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dc.contributor.authorTscheka, Clemens
dc.contributor.authorHittinger, Marius
dc.contributor.authorLehr, Claus-Michael
dc.contributor.authorSchneider-Daum, Nicole
dc.contributor.authorSchneider, Marc
dc.date.accessioned2015-12-09T15:18:15Zen
dc.date.available2015-12-09T15:18:15Zen
dc.date.issued2015-09en
dc.identifier.citationMacrophage uptake of cylindrical microparticles investigated with correlative microscopy. 2015, 95 (Pt A):151-5 Eur J Pharm Biopharmen
dc.identifier.issn1873-3441en
dc.identifier.pmid25779350en
dc.identifier.doi10.1016/j.ejpb.2015.03.010en
dc.identifier.urihttp://hdl.handle.net/10033/583511en
dc.description.abstractCylindrical particles offer the opportunity to develop controlled and sustained release systems for the respiratory tract. One reason is that macrophages can phagocyte such particles only from either of the two ends. We investigated the uptake behaviour of murine alveolar macrophages incubated with elongated submicron-structured particles. For that purpose, fluorescent model silica nanoparticles were interconnected with the biocompatible polysaccharide agarose, building up cylindrical particles within the pores of track-etched membranes. In contrast to common approaches we determined the uptake at different time points with scanning electron microscopy, fluorescence microscopy, and the combination of both techniques - correlative microscopy (CLEM). As a consequence, we could securely identify uptake events and observe in detail the engulfment of particles and confirm, that phagocytosis could only be observed from the tips of the cylinders. CLEM allowed a comparison of the uptake measured with different techniques at identical macrophages. Qualitative and quantitative evaluation of this cylindrical particle uptake showed substantial differences between fluorescence microscopy, electron microscopy and the combination of both (CLEM) within 24h.
dc.language.isoenen
dc.titleMacrophage uptake of cylindrical microparticles investigated with correlative microscopy.en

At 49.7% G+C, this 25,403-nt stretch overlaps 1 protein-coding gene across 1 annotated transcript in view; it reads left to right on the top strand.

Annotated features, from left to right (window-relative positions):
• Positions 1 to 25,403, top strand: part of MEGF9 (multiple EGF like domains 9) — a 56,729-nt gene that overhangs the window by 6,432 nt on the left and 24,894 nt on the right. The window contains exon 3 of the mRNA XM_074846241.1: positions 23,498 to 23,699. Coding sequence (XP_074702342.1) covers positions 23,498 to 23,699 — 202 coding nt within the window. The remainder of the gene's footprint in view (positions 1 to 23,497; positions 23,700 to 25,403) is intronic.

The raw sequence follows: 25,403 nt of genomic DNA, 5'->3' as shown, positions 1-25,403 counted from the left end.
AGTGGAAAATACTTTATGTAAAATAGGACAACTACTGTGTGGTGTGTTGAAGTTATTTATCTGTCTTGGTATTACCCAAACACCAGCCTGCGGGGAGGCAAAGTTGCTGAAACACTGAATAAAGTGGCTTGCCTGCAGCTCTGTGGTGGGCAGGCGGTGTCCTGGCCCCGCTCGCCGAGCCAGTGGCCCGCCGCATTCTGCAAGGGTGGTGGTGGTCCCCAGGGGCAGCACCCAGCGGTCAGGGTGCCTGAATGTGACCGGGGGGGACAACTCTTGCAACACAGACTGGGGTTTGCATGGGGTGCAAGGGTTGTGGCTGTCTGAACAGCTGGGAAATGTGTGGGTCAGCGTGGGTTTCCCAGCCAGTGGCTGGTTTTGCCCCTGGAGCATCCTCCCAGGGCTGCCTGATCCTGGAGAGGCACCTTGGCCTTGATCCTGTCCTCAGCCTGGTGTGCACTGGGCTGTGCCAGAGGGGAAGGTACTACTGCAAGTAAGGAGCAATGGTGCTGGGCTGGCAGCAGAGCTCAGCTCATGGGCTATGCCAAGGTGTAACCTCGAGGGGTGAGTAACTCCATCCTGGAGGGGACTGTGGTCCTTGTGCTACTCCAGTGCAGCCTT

dc.typeArticleen
dc.contributor.departmentHelmholtz Institute for Pharmaceutical Research Saarland (HIPS);Saarland University, Building A4.1, 66123 Saarbruecken, Germany.en
dc.identifier.journalEuropean journal of pharmaceutics and biopharmaceutics : official journal of Arbeitsgemeinschaft für Pharmazeutische Verfahrenstechnik e.Ven
refterms.dateFOA2016-09-15T00:00:00Z
html.description.abstractCylindrical particles offer the opportunity to develop controlled and sustained release systems for the respiratory tract. One reason is that macrophages can phagocyte such particles only from either of the two ends. We investigated the uptake behaviour of murine alveolar macrophages incubated with elongated submicron-structured particles. For that purpose, fluorescent model silica nanoparticles were interconnected with the biocompatible polysaccharide agarose, building up cylindrical particles within the pores of track-etched membranes. In contrast to common approaches we determined the uptake at different time points with scanning electron microscopy, fluorescence microscopy, and the combination of both techniques - correlative microscopy (CLEM). As a consequence, we could securely identify uptake events and observe in detail the engulfment of particles and confirm, that phagocytosis could only be observed from the tips of the cylinders. CLEM allowed a comparison of the uptake measured with different techniques at identical macrophages. Qualitative and quantitative evaluation of this cylindrical particle uptake showed substantial differences between fluorescence microscopy, electron microscopy and the combination of both (CLEM) within 24h.


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